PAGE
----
HAMILTON — Living in other parts of the country, says Mike Faber, has inspired and broadened a love of cooking he’s had since childhood.
Faber’s wife, Gloria, surprised him by recommending him as a perfect subject for “Our Good Cooks.”
“My husband is excellent at smoking meat on his Texas smoker,” she wrote, explaining that Mike’s job in the paper industry had necessitated transfers to other cities throughout the country.”Whether it is smoking different meat or making fantastic gumbo, our table is always ready to have an exciting meal.”
Faber, now retired, was last interviewed about his cooking for the Hamilton Journal in 1982. At the time, he and his wife had lived in Hamilton all of their lives and his cooking was quite different.
“At that time, it was mostly recipes I’d inherited from my mom but a lot has changed since the ’80s in terms of my cooking,” says Faber. “Since then, we’ve lived in Texas three times and in Montana once, Arizona once, and in-between we’d be back and forth to Ohio.”
Everywhere he went, he picked up regional recipes.
“When I got to Texas, I fell in love with their smoked brisket and ribs — they’ll smoke just about anything down there,” Faber says. “And then I discovered Cajun, and in Arizona we ran into the chillies that have more of a Mexican than a Tex-Mex influence.”
Q. How did you originally become interested in cooking?
A. My mom was always a great cook so I first became interested as a young boy helping her in the kitchen. In my 20s, in order to make ends meet, I worked a second job for about three years in a local cafe, The Homestead. It was fairly well know in Hamilton and specialized in shredded beef, ham and fish sandwiches, soups and other items.
Q. Who taught you to cook?
A. An assortment of people in an assortment of places: My mom, Sammy Long at the Homestead Cafe, Ray Brockman and Jim Johnson on the Champion Chicken Crew, and some other friends in Arizona and Texas.
Q. What early memories do you have associated with food?
A. My mom’s chicken-and-dumplings and going to Isgro’s Italian restaurant for dinner with my parents.
Q. What are you known for when it comes to cooking?
A. Chicken-and-dumplings, ribs, brisket, shredded beef, chili, bean soup, plus some varied ethnic dishes. My recipes over the years have grown, now I have a big paella pan and do a huge paella. It’s a lot of work but man, is it good!
I was a member of the Champion Management Association Cooking Crew for several years, we were most famous for our fried chicken. We would cook 200 pounds or more fried chicken for a single meal, and we would do this two or three times a year.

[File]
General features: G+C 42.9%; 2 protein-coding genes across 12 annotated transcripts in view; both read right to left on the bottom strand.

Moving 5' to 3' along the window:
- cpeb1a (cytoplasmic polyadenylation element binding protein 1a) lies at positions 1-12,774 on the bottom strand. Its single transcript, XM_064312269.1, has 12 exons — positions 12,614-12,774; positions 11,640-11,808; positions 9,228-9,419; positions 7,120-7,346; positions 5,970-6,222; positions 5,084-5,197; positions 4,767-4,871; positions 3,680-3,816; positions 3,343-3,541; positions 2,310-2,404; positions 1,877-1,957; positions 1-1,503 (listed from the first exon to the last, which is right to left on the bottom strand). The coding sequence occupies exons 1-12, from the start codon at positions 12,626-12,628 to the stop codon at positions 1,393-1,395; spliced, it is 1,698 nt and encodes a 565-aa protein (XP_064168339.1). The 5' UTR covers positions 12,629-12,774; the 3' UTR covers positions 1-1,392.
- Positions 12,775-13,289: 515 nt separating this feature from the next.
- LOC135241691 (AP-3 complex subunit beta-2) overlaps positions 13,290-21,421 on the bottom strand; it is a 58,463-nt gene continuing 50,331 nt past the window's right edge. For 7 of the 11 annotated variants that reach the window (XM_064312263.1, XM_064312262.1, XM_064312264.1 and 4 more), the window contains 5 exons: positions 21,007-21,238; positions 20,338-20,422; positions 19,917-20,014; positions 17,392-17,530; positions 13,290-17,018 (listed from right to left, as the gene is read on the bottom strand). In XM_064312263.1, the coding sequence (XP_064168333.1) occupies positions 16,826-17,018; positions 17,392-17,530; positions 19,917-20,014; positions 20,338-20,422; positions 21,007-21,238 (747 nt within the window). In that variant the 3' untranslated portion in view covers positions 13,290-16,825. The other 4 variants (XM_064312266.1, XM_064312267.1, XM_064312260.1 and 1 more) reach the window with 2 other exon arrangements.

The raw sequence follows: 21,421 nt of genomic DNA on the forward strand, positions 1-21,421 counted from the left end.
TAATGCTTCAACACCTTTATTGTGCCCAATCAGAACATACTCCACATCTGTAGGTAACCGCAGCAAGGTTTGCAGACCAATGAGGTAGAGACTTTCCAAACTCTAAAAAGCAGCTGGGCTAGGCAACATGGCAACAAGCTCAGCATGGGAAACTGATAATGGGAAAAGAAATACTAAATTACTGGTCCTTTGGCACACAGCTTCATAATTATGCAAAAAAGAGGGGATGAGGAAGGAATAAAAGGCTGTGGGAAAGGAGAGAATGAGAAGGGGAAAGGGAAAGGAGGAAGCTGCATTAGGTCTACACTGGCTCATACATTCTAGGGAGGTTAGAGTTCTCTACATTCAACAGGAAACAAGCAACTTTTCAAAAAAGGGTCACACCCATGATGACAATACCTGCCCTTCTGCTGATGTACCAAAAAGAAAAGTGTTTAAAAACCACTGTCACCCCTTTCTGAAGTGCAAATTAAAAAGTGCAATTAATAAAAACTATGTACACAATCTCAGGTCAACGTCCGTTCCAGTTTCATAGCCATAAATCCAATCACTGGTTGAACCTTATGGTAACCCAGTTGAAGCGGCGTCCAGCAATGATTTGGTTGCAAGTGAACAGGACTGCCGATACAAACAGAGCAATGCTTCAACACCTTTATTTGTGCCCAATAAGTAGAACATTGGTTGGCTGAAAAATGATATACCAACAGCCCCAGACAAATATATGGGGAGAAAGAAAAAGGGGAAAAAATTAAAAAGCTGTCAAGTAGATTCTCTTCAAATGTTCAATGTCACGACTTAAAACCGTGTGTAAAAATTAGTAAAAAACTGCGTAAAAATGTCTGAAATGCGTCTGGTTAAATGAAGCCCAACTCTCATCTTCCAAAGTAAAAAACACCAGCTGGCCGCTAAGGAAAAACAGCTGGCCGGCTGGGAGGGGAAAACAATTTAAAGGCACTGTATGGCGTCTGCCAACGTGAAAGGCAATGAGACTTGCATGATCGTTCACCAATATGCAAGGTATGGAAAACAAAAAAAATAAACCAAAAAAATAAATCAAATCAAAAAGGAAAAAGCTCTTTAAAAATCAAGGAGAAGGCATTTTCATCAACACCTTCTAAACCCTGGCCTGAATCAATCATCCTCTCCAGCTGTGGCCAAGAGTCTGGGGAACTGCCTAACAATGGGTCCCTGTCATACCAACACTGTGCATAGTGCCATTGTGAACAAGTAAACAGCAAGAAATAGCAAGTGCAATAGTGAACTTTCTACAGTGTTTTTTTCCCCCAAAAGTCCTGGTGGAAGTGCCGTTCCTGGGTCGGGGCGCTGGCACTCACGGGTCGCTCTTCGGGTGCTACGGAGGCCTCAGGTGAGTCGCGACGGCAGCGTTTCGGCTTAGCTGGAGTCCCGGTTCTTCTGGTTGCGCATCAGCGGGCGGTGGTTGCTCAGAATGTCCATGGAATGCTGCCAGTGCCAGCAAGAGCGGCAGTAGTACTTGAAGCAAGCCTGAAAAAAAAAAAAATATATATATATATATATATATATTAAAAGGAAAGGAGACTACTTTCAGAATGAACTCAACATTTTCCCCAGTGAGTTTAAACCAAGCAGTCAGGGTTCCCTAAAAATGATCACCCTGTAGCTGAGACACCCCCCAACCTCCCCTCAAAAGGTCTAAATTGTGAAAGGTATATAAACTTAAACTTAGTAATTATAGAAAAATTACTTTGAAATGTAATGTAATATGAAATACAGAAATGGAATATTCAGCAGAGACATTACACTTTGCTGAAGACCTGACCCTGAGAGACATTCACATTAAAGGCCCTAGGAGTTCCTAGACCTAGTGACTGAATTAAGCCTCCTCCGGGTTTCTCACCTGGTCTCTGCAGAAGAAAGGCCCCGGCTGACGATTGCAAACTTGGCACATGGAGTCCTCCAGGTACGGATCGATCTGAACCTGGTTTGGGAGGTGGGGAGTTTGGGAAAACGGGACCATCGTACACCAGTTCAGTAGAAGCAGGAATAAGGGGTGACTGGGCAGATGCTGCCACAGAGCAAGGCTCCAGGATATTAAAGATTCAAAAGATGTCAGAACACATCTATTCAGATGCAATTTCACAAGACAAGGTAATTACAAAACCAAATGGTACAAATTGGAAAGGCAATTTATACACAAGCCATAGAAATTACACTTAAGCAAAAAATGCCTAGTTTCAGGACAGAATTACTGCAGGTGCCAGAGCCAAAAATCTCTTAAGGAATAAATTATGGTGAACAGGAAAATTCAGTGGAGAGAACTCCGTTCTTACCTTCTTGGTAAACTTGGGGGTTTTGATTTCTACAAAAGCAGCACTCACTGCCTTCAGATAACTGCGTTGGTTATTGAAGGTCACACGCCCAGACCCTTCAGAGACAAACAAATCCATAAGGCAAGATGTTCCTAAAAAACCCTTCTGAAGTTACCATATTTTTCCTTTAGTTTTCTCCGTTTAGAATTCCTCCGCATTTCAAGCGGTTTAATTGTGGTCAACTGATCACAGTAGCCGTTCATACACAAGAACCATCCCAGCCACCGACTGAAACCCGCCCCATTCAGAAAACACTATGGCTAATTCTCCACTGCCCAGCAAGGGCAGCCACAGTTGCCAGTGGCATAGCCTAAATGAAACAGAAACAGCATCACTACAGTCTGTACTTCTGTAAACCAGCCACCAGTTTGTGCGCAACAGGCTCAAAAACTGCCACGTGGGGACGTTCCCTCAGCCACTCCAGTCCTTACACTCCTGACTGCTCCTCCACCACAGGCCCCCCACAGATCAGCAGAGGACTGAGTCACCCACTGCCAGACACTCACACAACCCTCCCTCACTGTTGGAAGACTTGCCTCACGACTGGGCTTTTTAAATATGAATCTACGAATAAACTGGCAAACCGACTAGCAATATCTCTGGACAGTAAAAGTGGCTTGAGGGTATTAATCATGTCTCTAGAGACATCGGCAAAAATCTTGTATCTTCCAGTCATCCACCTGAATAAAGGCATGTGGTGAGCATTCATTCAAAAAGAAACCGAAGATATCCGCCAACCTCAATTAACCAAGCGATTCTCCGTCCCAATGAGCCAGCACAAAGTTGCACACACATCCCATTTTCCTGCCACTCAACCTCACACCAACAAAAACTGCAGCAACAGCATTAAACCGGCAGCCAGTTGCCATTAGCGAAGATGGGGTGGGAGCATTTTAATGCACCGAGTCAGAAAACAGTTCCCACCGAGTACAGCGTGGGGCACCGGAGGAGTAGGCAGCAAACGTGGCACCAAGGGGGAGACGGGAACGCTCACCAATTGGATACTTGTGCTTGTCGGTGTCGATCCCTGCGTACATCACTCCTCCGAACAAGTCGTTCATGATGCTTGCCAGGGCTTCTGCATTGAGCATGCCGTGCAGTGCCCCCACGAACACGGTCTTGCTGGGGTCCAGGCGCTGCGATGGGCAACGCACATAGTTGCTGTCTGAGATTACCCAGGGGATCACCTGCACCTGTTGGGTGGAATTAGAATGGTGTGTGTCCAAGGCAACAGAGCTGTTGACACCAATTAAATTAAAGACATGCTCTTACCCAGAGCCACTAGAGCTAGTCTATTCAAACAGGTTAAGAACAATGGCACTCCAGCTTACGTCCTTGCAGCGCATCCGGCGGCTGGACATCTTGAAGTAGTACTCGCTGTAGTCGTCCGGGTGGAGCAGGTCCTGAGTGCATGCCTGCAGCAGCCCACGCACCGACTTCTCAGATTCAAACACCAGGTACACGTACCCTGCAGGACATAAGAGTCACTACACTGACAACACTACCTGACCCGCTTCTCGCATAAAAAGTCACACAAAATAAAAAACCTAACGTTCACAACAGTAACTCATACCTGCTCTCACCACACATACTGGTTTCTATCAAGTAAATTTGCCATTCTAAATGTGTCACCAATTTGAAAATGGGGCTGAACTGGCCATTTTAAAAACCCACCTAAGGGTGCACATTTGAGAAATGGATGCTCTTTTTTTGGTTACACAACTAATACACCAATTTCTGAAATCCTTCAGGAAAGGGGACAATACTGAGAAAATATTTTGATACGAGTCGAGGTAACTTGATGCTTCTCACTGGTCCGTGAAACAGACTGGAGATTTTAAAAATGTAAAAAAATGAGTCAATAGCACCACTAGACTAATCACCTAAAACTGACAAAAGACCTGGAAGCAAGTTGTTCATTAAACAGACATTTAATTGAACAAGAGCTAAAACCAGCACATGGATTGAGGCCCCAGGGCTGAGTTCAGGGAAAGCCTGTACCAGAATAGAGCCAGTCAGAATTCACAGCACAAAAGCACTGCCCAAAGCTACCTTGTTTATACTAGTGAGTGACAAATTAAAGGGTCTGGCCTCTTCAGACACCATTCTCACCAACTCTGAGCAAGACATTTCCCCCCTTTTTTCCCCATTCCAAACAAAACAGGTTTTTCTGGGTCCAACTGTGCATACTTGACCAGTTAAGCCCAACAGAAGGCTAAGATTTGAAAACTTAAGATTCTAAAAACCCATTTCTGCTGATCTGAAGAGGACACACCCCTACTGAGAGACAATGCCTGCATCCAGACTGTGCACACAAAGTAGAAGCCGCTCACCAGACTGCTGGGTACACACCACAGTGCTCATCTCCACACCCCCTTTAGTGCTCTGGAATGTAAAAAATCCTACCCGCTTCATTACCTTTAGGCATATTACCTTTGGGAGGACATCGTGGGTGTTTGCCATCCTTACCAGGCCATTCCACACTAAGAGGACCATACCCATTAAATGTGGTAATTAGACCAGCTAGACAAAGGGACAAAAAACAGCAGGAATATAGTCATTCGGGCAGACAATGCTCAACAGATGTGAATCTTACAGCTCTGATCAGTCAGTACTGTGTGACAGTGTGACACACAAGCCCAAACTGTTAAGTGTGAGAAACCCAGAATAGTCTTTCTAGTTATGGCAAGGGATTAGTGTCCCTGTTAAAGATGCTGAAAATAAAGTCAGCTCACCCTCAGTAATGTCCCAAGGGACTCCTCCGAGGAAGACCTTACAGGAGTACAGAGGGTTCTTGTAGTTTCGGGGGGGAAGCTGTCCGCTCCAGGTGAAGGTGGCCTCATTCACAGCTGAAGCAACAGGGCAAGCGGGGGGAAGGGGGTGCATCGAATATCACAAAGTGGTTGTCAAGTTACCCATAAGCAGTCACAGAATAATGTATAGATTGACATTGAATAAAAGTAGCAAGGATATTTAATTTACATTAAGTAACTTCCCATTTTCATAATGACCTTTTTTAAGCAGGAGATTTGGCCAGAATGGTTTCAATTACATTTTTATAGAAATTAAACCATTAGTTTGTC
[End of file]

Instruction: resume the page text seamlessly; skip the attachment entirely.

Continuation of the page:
Q. What are the spices or special ingredients you couldn’t live without?
A. Garlic, onion, cumin, chili, rubs for beef and pork.
Q. What advice would give to someone who is just starting to cook?
A. Start simple and basic, don’t get discouraged if a recipe doesn’t work the way you want it. You will learn from the process. Every chance you get talk to other cooks and find out their special foods and tips.
Q. What are some of your favorite restaurants in our area? In Hamilton?
A. Ryan’s Tavern, Isgro’s, Richard’s Pizza, Bonefish Grill.
Q. What is important about cooking, how does it bring people together?
A. Eating is one thing that all people have in common. You have to eat to live, and you might as well enjoy the process. When people gather for any reason, and good food is served, the conversation exchange over the table is almost always the most enjoyable fellowship of the day. Good food helps the bonding process.
Meet Mike Faber as he smokes meats: see mydaytondailynews.com
SPOTLIGHTING GOOD COOKS THROUGHOUT REGION
In this new weekly food feature, Life reporter Meredith Moss chats with folks throughout Southwest Ohio who have a passion for cooking and are willing to share advice and recipes with cooks everywhere.
If you know a terrific cook — either amateur or professional — please send your suggestion to Meredith Moss at MMoss@coxohio.com Please include a daytime phone number.
Southwest White Chili
“I learned this recipe from a friend in Snowflake, Arizona,” says Mike Faber. ” I was part of cooking team that would cook breakfast for special occasions at a paper mill out there. We would cook breakfast for each shift over a four-day period — in total we would cook breakfast for about 600 people. While chili may seem like a funny food for breakfast, they loved it and it was always a favorite. All the food was cooked on propane cook stoves, and in cast iron cookware.”
*Fry together until the meat is cooked and onion is transparent:
1 pound ground beef
1 pound pork sausage (hot or mild depending on taste)
1 large onion chopped
1 Tablespoon chopped garlic
* In a large pot combine the ingredients listed above and:
4 14 ounce cans of chicken broth
1 14.5 ounce can of chopped tomatoes
1/2 teaspoon of ground cumin
1 4 ounce can of Hatch fire roasted diced green chilies
1/2 chopped fresh cilantro
Salt and pepper to taste.
Bring ingredients to a boil then reduce heat and slow simmer for 2 hours. Serve in bowls topped with sour cream, shredded cheese and broken tortilla chips.
Mike’s Tips for smoking pork ribs
* I use dry rubs only and I smoke at about 200 degrees.
* I typically keep my ribs in the smoke for about 3 hours.
* At the end of that time I make double-strength foil pouches to put the ribs in. I seal up all the sides but one. Before I seal that last side I pour in about a third of a bottle of beer into the pouch. I then place the ribs, in pouches, back into the 200 degree heat for an additional 60 minutes. (Poke a couple of holes in the top of each pouch for steam to vent while cooking.)
* At the end of that time remove, unwrap and enjoy. Before you put any sauce on them try a bite first with no sauce. Many times the meat is just to good to put sauce on. This tip also works well for brisket — you just increase the smoke time and the amount of beer in the pouch to accommodate the increased weight of the meat.